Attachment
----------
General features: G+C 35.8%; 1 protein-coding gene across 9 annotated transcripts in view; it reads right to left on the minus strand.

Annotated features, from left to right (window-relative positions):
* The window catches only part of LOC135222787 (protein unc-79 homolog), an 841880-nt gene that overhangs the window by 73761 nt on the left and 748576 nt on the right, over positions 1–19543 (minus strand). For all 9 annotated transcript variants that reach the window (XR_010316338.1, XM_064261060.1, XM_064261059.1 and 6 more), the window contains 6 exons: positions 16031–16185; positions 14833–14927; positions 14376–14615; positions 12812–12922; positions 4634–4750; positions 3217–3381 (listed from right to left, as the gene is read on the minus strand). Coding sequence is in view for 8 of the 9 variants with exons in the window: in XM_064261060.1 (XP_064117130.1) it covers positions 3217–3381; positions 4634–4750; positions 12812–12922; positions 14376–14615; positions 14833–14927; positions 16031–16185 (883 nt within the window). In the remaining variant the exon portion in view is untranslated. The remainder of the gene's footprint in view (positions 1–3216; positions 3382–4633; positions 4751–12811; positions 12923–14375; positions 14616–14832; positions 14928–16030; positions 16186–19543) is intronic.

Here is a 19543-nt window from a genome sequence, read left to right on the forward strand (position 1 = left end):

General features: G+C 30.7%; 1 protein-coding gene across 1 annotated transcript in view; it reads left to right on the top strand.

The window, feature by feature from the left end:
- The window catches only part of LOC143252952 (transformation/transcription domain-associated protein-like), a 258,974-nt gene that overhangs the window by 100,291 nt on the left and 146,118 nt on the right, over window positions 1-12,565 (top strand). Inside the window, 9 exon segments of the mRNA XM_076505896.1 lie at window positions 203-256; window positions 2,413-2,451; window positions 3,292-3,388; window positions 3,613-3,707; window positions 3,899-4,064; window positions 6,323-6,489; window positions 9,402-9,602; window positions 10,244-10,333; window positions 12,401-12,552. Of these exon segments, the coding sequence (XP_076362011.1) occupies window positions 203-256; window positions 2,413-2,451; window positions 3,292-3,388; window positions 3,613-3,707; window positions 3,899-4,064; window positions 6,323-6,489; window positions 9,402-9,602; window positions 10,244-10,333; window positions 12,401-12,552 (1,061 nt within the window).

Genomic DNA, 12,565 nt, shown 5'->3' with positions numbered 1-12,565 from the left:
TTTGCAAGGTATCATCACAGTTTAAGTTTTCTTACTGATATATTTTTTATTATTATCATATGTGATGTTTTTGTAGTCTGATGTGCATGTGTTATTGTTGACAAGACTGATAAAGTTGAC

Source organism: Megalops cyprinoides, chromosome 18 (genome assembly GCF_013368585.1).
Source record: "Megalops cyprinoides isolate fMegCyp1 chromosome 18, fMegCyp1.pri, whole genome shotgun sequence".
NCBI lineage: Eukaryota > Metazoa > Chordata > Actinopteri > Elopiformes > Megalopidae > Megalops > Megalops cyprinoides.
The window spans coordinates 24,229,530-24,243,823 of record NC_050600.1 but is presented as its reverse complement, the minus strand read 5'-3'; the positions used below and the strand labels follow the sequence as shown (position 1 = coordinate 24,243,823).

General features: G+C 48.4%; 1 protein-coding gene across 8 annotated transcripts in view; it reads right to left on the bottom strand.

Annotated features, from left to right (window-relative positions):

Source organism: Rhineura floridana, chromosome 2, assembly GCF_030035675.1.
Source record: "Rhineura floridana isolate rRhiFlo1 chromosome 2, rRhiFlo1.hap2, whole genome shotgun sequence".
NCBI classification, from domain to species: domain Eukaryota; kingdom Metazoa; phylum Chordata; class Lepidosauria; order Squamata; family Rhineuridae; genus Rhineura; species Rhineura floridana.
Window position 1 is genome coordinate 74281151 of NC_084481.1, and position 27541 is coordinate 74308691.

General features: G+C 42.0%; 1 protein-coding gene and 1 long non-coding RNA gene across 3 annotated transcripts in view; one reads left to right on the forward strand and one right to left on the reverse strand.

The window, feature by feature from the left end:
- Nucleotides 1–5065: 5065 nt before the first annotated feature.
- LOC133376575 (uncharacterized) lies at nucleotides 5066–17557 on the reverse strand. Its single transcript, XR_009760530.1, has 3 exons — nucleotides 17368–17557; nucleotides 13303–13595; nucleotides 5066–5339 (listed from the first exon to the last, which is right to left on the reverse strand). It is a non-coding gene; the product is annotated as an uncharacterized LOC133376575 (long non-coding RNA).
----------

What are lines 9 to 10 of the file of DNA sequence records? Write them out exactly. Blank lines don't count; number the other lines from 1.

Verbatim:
TTTGCAAGGTATCATCACAGTTTAAGTTTTCTTACTGATATATTTTTTATTATTATCATATGTGATGTTTTTGTAGTCTGATGTGCATGTGTTATTGTTGACAAGACTGATAAAGTTGAC

Source organism: Megalops cyprinoides, chromosome 18 (genome assembly GCF_013368585.1).